Global Spain even has a Secretary of State, formerly known as the High Commissioner of the Government for Brand Spain: the journalist and former Union, Progress and Democracy (UPyD) politician, Irene Lozano, who was re-signed by the Socialists last October to take over the rehashed secretariat. Brand Spain was set up under Prime Minister Mariano Rajoy and headed by José Manuel García-Margallo as a tool to attract foreign investment and help Spain overcome the economic crisis. Thanks to the Catalan crisis, it has been turned into a launchpad for the Spanish State’s political propaganda with the slogan “Nothing matters more than the truth”. While it is true that “most of developed countries [sic] have similar initiatives to manage their country-image [sic]”, not many countries have a Borrell to turn such initiatives into the Foreign Office’s Ministry of Truth. In his image, it believes itself to be artful, but is an insult to everyone’s intelligence. In Orwell’s 1984, the Ministry of Truth is abbreviated in Newspeak to the more accurate-sounding Minitrue.
Lozano will be responsible for the dissemination of propaganda videos, overseeing social media campaigns and the use of forums, coordinating mouthpieces to save Spain’s reputation and help Spain’s judiciary to convince the world that all is in order under the Spanish rule of law. The Prime Minister’s Office, Foreign Office and Diplomatic Information Office (OID) will also be running public relations offensives in a concerted effort to persuade the world that the trial is not political but criminal, that the defendants are not political prisoners but criminal politicians, that the Catalan politicians in exile are, in fact, criminal fugitives from justice, and violence does not have to occur for it to exist. Journalists will be briefed by all the above-mentioned departments in the legal contortions they are about to witness in the Supreme Court, just in case they do not understand what they are supposed to understand.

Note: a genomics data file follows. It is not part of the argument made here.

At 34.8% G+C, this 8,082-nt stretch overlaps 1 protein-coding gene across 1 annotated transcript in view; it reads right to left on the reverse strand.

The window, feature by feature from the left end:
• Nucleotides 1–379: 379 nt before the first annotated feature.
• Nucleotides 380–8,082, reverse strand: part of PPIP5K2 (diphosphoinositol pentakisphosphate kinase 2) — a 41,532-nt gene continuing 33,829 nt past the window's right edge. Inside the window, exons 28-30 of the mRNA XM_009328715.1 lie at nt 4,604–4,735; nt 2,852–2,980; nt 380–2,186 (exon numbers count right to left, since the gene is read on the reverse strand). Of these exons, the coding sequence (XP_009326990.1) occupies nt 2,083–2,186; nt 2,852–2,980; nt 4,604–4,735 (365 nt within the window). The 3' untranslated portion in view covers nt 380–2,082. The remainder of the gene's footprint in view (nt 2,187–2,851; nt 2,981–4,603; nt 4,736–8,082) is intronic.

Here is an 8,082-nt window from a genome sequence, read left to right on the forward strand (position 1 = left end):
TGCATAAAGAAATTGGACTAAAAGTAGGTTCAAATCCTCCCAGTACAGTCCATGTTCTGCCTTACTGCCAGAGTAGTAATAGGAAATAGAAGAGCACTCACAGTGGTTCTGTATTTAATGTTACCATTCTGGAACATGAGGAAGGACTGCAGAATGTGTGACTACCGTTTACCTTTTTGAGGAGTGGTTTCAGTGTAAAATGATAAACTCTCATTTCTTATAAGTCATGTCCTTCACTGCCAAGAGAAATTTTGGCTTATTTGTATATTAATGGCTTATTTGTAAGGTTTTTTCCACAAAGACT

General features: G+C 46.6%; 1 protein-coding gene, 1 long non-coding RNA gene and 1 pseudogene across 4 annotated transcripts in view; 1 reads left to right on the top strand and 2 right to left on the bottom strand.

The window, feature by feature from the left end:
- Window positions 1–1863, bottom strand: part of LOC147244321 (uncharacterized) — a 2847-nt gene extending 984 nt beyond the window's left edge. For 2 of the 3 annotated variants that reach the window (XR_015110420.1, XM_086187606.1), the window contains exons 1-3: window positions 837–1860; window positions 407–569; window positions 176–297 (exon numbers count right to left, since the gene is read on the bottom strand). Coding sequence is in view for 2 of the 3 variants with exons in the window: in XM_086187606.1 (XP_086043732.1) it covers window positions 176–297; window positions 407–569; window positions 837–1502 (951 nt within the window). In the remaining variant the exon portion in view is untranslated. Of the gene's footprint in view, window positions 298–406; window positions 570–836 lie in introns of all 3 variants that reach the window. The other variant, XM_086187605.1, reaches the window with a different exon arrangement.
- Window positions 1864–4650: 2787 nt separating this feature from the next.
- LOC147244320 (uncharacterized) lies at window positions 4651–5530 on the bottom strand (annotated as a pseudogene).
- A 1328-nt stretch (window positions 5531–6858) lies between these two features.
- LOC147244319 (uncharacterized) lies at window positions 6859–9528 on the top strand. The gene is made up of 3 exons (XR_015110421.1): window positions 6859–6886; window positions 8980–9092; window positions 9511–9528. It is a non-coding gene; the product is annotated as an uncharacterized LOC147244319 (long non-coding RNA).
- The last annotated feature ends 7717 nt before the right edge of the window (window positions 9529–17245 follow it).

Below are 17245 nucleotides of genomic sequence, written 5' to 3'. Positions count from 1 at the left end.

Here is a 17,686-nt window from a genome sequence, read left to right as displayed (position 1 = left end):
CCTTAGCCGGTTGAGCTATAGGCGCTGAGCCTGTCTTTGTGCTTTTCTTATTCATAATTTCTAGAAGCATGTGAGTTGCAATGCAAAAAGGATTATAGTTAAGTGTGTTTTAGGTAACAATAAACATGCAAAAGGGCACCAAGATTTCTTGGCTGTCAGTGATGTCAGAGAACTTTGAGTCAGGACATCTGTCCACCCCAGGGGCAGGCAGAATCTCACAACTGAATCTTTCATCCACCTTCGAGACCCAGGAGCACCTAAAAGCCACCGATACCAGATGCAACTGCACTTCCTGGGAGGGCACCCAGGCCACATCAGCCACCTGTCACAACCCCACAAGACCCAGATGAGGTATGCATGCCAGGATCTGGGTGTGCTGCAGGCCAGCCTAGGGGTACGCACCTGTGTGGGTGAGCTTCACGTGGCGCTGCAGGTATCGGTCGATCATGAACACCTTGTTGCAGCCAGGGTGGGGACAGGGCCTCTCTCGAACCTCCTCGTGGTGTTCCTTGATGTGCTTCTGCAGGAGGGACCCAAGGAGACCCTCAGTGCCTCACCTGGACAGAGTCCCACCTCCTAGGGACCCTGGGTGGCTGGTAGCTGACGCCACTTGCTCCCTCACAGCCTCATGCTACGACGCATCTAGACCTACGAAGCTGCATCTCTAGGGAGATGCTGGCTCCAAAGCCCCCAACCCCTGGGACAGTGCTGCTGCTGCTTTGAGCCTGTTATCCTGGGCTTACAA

This week, Lozano’s has visited Belgium, the cause of much Spanish nationalist chest-beating in the past year, it being the venue for the massive independentist demonstration at the end of 2017 and home to president Puigdemont and five other Catalan exiles, critical Flemish nationalists and a judiciary reluctant to accede to the demands of the Spanish judge investigating the Catalan Process, Pablo Llarena. She was then in “Londons” [sic] to address the House of Lords and meet the British-Spanish All-Party Parliamentary Group.
One of Borrell’s recent initiatives has been to issue Spanish ambassadors and the diplomatic corps with “specific instructions” to counter official events held by the Catalan president, Quim Torra, whenever and wherever he is on foreign soil “denigrating Spain”. He was particularly happy with the response to Torra at Stanford University by the Spanish consul in San Francisco, Diego Muñiz, which he delightedly, but inaccurately, described as a “roasting”.